If you have not already, be sure to load the dm-writecache kernel module:

$ sudo modprobe dm-writecache

To enable the writecache volume via LVM2, you will first need to deactivate both volumes to ensure that nothing is actively writing to them. To deactivate the SSD, enter:

$ sudo lvchange -a n vg-cache/fast

To deactivate the HDD, enter:

$ sudo lvchange -a n vg-cache/slow

Now, convert both volumes into a single cache volume,

$ sudo lvconvert --type writecache --cachevol fast vg-cache/slow

activate the new volume,

$ sudo lvchange -a y vg-cache/slow

and verify that the conversion took effect:

$ sudo lvs -a vg-cache -o devices,segtype,lvattr,name,vgname,origin
  Devices          Type       Attr       LV              VG       Origin
  /dev/nvme0n1(0)  linear     Cwi-aoC--- [fast]          vg-cache
  slow_wcorig(0)   writecache Cwi-a-C--- slow            vg-cache [slow_wcorig]
  /dev/sdd(0)      linear     owi-aoC--- [slow_wcorig]   vg-cache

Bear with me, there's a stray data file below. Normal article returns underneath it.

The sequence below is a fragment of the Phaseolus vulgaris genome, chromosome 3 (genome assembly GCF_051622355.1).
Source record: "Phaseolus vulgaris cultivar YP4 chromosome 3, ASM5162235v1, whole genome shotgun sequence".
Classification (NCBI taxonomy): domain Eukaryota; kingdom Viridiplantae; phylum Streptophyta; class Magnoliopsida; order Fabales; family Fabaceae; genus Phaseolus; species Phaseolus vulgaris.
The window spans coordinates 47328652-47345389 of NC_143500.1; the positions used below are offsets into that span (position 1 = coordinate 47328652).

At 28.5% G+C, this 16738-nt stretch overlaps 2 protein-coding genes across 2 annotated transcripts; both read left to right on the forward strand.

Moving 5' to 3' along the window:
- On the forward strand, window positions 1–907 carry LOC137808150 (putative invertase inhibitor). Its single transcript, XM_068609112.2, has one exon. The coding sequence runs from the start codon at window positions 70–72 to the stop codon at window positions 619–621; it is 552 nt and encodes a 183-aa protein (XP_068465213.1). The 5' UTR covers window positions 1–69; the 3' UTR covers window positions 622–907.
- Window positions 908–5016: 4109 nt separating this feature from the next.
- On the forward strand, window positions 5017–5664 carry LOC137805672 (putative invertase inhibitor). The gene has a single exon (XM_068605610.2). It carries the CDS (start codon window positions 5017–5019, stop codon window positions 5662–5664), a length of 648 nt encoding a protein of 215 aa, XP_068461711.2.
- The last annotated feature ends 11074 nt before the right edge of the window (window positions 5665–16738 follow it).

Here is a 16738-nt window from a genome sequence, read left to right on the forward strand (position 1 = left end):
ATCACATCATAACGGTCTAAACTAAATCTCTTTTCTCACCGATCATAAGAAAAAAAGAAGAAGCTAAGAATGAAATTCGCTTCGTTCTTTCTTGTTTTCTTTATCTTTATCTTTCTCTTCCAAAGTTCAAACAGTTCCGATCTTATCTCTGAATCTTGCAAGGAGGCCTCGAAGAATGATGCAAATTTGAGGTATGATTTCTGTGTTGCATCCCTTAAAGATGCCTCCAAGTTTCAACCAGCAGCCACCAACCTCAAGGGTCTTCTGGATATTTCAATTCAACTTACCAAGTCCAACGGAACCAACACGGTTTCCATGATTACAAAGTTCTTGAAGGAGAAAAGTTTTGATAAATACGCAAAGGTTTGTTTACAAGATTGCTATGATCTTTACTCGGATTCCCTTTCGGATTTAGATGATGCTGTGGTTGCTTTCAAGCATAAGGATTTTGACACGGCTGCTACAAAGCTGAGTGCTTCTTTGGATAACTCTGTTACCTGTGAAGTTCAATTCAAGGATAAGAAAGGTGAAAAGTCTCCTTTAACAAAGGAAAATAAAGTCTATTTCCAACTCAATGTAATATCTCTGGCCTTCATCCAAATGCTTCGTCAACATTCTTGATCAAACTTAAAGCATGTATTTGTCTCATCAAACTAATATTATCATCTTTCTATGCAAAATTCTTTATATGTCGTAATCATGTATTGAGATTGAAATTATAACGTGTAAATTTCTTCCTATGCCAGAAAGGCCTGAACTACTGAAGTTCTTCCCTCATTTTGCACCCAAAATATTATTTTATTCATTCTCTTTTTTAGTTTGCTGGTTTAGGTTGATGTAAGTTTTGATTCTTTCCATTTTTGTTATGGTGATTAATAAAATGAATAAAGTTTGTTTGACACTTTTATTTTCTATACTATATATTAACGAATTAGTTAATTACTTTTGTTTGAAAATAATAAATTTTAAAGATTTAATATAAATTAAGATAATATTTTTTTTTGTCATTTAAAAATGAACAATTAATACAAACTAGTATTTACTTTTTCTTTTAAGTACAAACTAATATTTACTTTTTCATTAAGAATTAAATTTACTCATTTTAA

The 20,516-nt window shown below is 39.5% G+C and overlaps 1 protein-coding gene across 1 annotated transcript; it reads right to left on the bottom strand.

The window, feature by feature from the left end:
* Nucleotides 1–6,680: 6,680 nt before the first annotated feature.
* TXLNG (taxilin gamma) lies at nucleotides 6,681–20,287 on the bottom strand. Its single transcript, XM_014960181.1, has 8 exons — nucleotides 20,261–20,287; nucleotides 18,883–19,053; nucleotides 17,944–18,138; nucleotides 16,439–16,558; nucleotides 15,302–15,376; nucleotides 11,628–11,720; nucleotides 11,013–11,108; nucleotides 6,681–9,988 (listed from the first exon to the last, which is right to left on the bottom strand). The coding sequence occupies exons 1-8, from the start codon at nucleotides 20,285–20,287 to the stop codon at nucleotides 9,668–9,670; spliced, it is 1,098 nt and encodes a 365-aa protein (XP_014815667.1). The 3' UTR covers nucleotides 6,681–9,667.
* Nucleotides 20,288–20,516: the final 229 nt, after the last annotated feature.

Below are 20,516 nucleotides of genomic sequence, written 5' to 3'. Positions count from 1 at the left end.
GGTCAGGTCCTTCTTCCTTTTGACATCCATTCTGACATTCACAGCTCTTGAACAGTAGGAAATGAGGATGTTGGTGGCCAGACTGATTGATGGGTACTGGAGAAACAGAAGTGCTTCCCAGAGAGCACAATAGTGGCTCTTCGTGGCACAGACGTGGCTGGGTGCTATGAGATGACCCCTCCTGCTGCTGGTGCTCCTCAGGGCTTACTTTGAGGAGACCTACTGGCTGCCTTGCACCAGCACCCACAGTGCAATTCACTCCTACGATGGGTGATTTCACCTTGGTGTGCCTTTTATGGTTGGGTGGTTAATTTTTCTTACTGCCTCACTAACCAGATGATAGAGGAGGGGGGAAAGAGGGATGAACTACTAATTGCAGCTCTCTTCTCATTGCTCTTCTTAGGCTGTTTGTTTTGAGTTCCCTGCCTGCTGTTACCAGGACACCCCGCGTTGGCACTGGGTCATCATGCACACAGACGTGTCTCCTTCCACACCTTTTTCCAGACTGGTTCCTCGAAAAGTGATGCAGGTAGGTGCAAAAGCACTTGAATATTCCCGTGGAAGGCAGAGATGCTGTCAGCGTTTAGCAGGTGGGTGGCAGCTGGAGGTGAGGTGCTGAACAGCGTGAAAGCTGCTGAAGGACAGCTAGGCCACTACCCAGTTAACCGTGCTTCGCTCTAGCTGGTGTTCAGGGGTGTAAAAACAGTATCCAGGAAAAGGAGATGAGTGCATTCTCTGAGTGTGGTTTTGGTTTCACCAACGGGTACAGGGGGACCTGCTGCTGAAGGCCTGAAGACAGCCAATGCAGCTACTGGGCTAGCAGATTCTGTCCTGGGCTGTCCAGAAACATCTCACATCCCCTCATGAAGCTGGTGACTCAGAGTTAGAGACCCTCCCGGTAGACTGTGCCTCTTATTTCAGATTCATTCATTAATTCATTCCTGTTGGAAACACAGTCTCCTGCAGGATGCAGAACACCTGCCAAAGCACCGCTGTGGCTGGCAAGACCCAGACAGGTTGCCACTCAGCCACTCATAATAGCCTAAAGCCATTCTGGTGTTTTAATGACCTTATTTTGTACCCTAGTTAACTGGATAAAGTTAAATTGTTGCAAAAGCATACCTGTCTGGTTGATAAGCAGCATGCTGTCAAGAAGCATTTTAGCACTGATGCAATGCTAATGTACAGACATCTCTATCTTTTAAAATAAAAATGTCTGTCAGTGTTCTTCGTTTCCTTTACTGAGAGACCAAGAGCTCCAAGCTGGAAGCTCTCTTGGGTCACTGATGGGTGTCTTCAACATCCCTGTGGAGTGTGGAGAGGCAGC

Now it's time to run fio:

$ sudo fio --bs=4k --ioengine=libaio --iodepth=32 --size=10g --direct=1 --runtime=60 \
           --filename=/dev/vg-cache/slow --rw=randwrite --numjobs=1 --name=test
test: (g=0): rw=randwrite, bs=(R) 4096B-4096B, (W) 4096B-4096B, (T) 4096B-4096B, ioengine=libaio, iodepth=32
Starting 1 process
Jobs: 1 (f=1): [w(1)][100.0%][w=475MiB/s][w=122k IOPS][eta 00m:00s]
test: (groupid=0, jobs=1): err= 0: pid=1634: Mon Oct 14 22:18:59 2019
  write: IOPS=118k, BW=463MiB/s (485MB/s)(10.0GiB/22123msec); 0 zone resets
[ ... ]
Run status group 0 (all jobs):
  WRITE: bw=463MiB/s (485MB/s), 463MiB/s-463MiB/s (485MB/s-485MB/s), io=10.0GiB (10.7GB), run=22123-22123msec

At about 460MiBps, it's almost 330 times faster than the plain old HDD. This is awesome. Remember, the NVMe is a front-end cache to the HDD, and although all writes are hitting the NVMe, a background thread (or more than one) schedules flushes to the backing store (i.e., the HDD).

If you want to remove the volume, type:

$ sudo lvconvert --splitcache vg-cache/slow

Now you are ready to map the NVMe drive as the writeback cache for the slow spinning drive with dmsetup (in the event that you do not have a proper version of LVM2 installed). To invoke dmsetup, you first need to grab the block count of the slow device:

$ sudo blockdev --getsz /dev/vg-cache/slow